Thursday, January 9, 2003
Some Good News
Progress seen on Taft renovations
Wearing hard hats and work shoes, we treaded through a muddy construction site Tuesday to see a partnership of history - past, present and future - being formed at the Taft Museum of Art, 316 Pike St.
Museum staff members Tamera Muente, public relations; Mark Rohling, chief preparator; Mark Allen, collection technician; Destiny Martin, membership coordinator and Lynne Staat, volunteer coordinator, marveled at the intricate infrastructure of the 20,000-square-foot, $19 million expansion of this National Historic Landmark.
Led by Greg Rohr, project engineer for Turner Construction, we saw the basic design phase of a mechanical system of air conditioning, heating and ventilation units, metal studs, ceiling joists, polystyrene insulation, and a fire-suppression system.
The museum closed Nov. 5, 2001 for the expansion project. Construction started last March. A 70-car parking garage was completed in October and work started on replacing a copper roof the same month.
Structural steel for the expansion wing was completed on Nov. 12.
The original house was built in 1820, known then as the Baum-Longworth-Taft House.
Later, David Sinton, father of museum co-founder, Anna Sinton Taft, purchased the house.
The home and 690 pieces of art were bequeathed to the people of Cincinnati in 1927. The Taft Museum of Art opened in 1932.
The museum is scheduled to reopen this summer. New facilities will include the Fifth Third Special Exhibition Gallery, Charles H. Dater Education Room, Dr. Stanley and Mickey Kaplan Lobby, a cafÈ, an expanded museum shop, Luther Hall , a Museum of Art garden and the Corbett Educator Resource Center.
"This is probably the last major renovation this building we will see in our lifetime," said Mr. Rohr. "Doing it right becomes more important than getting it done on time. We don't want people to look at it and say, `My God, look what they did to the Taft Museum.' We want them to say: "Ah, look what they did to the Taft Museum.' This is an important piece of history in Cincinnati."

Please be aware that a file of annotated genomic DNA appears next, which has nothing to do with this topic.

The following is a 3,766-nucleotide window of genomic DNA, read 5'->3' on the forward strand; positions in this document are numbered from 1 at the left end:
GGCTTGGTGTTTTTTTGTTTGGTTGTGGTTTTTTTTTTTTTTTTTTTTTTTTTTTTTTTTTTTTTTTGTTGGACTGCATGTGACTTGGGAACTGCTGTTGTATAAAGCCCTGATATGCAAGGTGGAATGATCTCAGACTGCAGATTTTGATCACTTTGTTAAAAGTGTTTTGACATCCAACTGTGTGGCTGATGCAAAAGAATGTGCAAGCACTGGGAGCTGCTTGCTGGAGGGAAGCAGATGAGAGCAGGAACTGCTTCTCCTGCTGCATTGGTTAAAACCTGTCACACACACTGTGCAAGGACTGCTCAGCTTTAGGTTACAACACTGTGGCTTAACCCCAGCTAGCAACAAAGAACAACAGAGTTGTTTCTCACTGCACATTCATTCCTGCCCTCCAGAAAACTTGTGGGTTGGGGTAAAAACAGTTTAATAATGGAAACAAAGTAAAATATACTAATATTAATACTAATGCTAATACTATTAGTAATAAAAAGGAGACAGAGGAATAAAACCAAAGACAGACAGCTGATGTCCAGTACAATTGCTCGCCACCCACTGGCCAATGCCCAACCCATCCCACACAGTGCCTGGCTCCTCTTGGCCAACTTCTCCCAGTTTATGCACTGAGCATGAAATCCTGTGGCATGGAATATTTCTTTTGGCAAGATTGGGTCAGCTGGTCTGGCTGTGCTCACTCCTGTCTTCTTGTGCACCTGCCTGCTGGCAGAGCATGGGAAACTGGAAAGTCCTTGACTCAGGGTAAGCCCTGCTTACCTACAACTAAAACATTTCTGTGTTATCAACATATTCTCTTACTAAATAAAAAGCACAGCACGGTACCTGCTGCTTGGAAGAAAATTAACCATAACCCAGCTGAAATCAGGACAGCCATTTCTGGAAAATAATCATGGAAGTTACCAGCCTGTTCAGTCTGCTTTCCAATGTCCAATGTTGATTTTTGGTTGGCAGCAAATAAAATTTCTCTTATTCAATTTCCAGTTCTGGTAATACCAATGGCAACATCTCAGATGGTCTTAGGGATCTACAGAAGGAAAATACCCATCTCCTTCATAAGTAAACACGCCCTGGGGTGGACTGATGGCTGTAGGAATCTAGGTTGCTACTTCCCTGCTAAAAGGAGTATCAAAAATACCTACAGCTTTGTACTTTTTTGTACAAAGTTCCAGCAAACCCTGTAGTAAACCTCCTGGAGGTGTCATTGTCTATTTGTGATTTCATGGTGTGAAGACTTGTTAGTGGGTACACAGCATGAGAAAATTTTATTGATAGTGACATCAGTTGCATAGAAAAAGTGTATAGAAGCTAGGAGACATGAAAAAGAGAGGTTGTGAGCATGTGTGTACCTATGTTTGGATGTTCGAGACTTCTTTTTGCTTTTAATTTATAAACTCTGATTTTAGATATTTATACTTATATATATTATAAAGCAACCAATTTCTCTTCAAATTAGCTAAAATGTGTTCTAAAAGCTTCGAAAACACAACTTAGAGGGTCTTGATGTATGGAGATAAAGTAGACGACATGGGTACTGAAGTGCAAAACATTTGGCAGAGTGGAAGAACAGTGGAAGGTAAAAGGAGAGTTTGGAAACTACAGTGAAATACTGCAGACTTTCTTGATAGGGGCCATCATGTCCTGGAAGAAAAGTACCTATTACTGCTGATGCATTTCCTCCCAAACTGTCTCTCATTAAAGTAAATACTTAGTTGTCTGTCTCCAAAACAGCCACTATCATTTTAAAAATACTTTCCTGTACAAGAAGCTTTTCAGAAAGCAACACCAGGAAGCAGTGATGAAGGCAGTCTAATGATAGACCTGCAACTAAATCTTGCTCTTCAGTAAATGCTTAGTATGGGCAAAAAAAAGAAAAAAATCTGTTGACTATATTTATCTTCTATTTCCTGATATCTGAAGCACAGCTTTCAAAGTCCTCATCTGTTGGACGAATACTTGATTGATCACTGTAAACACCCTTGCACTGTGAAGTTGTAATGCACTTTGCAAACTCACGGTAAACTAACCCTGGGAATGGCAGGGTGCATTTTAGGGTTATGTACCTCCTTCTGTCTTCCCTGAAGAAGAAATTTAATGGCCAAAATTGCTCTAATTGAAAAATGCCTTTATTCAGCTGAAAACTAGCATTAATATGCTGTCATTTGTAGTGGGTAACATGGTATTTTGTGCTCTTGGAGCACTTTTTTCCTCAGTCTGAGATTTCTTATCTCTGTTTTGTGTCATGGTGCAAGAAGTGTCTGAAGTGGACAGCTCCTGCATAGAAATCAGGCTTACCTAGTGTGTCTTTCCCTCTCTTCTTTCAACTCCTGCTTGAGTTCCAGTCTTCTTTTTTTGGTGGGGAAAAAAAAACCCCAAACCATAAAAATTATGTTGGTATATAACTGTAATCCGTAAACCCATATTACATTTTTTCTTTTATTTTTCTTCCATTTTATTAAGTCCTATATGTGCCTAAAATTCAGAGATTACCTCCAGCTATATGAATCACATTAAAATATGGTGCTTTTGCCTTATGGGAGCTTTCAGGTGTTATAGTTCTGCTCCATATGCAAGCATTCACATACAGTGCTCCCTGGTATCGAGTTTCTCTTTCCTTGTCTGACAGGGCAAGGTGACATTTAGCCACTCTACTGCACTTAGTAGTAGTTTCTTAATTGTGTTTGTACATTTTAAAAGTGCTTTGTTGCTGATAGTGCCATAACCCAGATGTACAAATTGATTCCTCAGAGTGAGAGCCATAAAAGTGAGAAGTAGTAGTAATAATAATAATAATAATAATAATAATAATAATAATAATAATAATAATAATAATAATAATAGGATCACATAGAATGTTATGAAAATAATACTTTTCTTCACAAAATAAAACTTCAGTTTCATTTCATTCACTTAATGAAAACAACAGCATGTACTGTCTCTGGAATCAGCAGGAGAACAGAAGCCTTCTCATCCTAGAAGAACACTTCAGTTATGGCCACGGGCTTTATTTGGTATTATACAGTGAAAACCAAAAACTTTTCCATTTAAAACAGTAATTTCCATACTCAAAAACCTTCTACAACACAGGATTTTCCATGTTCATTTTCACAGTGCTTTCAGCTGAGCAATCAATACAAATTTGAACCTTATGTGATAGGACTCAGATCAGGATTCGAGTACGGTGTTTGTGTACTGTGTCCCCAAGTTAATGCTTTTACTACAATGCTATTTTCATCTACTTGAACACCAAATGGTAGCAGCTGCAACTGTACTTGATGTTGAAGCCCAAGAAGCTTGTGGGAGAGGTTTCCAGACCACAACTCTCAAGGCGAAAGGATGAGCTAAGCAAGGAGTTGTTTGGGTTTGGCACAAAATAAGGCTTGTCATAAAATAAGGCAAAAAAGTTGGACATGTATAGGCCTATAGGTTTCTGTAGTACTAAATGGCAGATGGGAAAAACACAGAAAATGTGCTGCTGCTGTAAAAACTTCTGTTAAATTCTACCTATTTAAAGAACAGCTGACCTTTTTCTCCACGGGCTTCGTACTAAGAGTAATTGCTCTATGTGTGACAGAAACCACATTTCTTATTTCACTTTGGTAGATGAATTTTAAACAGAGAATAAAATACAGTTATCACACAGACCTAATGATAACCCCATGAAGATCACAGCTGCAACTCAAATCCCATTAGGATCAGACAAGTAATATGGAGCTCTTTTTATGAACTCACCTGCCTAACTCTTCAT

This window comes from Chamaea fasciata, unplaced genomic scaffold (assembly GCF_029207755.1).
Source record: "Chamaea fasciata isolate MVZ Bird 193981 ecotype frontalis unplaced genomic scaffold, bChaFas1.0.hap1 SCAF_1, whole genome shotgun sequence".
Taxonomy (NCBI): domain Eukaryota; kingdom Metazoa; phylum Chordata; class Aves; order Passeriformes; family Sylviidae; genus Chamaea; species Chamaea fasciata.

The business division for Community Services West's Heritage Endowment Campaign was started last month at White Oak LaRosa's Restaurant.
Mike LaRosa, campaign chairman, hosted a reception at his restaurant to kick off the campaign along with co-chair John Lambrinides and Bob Maly of Great American Insurance Co., who is serving as chairman of the business division.
The campaign will raise funds to help Community Service West continue service to senior citizens on Cincinnati's west side.
Allen Howard's "Some Good News" column runs Sunday-Friday. If you have suggestions about outstanding achievements, or people who are uplifting to the Tristate, let him know at 768-8362, at firstname.lastname@example.org or by fax at 768-8340.
Alliance forecasts huge losses
Warren growth showdown is tonight
City staff promise to use court on housing
IN THE TRISTATE
Man convicted of 9th DUI
'Burbs on plan to move poor: Not in my backyard
Pepper proposes council rules to make meetings more orderly
Obituary: Larry Koesters
Warehouse owner: I'm innocent
Tristate A.M. Report
RADEL: Get it together
PULFER: Ailing downtown
HOWARD: Some Good News
BUTLER, WARREN, CLERMONT
Fairfax project gets state grant
Lakota will cooperate in investigation
Hamilton event spans two days
New Richmond residents will settle property dispute at the polls
Budget fixes being considered
Senate taps Voinovich for ethics panel chief
Killer apologizes to victim's family
Northern Ohio e-book initiative called extensive
Owners hope hip club can revive old neighborhood
From merchant to tycoon to governor
Hoxworth opens donor center
Schools in N.Ky. prepare for cuts